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Florida Plant Disease Management Guide: Fig (Ficus carica) 3 Two different stages of the pathogen may be observed colonizing diseased plant tissue. Both Nectriella (sexual state) and Kutilakesa (asexual state) can be isolated from symptomatic (corky and callused) tissue. Kutilakesa pironii produces orange spore masses (sporodochia) that can be seen on the surface and crevices of galls with the aid of a hand lens. Cultural Controls: Avoid excessive wounding of plants. Do not use galled stock for propagation. Prune out galled tissue at least 4 in. below obvious symptoms. Remove and discard all pruned plant material. Chemical Controls: There are no EPA-approved fungicides for use on edible figs in Florida. Erythricium salmonicolorn n Corticum salmonicolorn Symptoms and Signs: This fungus attacks the limbs, twigs, and trunk of the fig plant and produces a pale pink mycelium (vegetative part of the fungus) that often completely encircles the plant tissue. The foliage on the affected branch or limb will wilt and die. Eventually, the affected limb or twig may die. Cultural Controls: Prune infected tissue at first appearance. Prune at least 4 in. below mycelium-covered twigs. Remove and destroy all pruned material. Chemical Controls: There are no EPA-approved fungicides for use on edible figs in Florida. Cerotelium ficin=Physopella fici Symptoms and Signs: Symptoms initially appear as small, yellow to yellow green spots on leaves. The spots enlarge and develop a brownish tinge with a reddish border (Figure 1). Small blisters or pustules are then formed on the undersides of the leaves (Figure 2). Heavy infections will cause leaf yellowing and often cause defoliation of the plant in early summer to midsummer. Young leaves are most susceptible to defoliation. Reddish brown spots on the upper leaf surface of a fig leaf infected with rust. (Photo: Aaron J. Palmateer, UF/IFAS) Figure 2. Small, blisterlike pustules on the underside of a fig leaf infected with rust. (Photo: Aaron J. Palmateer, UF/IFAS) Cerotelium fici uredospores are produced in the pustules on the undersides of leaves. The spores are brown, single celled, and have spiky ornamentations on the cell surface (Figure 3). Spores survive between growing seasons on fallen, diseased leaves. Cultural Controls: Collect and destroy all fallen, infected leaves before the next growing season to reduce surviving inoculum. The plant may be pruned to increase air circulation inside foliage. When watering, avoid getting leaves wet since this favors disease infection. Chemical Controls: There are no EPA-approved fungicides for use on edible figs in Florida.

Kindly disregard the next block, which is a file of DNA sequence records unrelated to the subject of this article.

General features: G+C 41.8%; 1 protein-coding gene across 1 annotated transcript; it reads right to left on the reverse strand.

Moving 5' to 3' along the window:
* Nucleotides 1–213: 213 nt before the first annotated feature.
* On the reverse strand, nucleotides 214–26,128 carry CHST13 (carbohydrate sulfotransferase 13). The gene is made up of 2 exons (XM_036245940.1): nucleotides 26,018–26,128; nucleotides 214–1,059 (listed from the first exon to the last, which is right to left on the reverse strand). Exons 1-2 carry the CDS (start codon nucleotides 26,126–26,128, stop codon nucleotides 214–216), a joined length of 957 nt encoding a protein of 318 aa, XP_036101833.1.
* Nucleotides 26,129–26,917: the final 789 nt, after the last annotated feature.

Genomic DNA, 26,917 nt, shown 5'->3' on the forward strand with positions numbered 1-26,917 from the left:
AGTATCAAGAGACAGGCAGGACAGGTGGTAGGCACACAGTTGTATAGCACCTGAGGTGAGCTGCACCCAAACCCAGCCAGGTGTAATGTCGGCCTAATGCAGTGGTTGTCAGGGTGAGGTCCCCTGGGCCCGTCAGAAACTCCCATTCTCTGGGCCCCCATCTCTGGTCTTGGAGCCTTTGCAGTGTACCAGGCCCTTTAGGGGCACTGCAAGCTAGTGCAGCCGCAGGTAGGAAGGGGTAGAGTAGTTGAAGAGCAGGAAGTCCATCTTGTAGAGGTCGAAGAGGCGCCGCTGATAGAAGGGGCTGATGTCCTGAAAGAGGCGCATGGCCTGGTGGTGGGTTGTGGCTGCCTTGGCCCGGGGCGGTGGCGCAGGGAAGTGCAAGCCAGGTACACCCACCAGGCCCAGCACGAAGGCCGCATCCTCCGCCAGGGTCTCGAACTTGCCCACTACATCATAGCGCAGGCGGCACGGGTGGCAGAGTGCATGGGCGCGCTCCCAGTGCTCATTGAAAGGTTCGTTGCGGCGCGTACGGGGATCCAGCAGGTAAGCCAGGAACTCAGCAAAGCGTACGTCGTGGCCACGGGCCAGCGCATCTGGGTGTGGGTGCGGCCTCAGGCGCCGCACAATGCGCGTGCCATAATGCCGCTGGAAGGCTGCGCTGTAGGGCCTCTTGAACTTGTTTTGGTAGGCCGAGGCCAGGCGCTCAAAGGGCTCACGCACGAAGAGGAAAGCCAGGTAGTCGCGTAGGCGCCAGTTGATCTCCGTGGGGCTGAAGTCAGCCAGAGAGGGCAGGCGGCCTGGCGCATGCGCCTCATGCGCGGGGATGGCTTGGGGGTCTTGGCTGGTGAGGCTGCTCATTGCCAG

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Florida Plant Disease Management Guide: Fig (Ficus carica) 4 Brown, single-celled uredospores of Cerotelium fici. (Photo: Aaron J. Palmateer, UF/IFAS) Capnodium Signs/Symptoms: Sooty mold is the common name for several species of fungi that grow on the honeydew secretions of insects deposited on leaves and other plant parts. Scales, aphids, psyllids, and other insects that secrete honeydew can be responsible for sooty mold. Fungal mycelium is melanized (darkened), giving the appearance of soot covering the plant part. These fungi are ectoparasitic (growing on the surface) and will not infect plants. However, sunlight penetration is reduced and can result in stunted growth or yield reduction. Cultural Controls: Cultural practices that will manage insect populations responsible for honeydew secretions in plant parts should be implemented. Such practices may include careful pruning of affected plant parts, control of ants that protect the insects responsible for honeydew, and high pressure washing of tissue with water and, if possible, with soap. Chemical Controls: Use insecticides for control of ants and secretors of honeydew.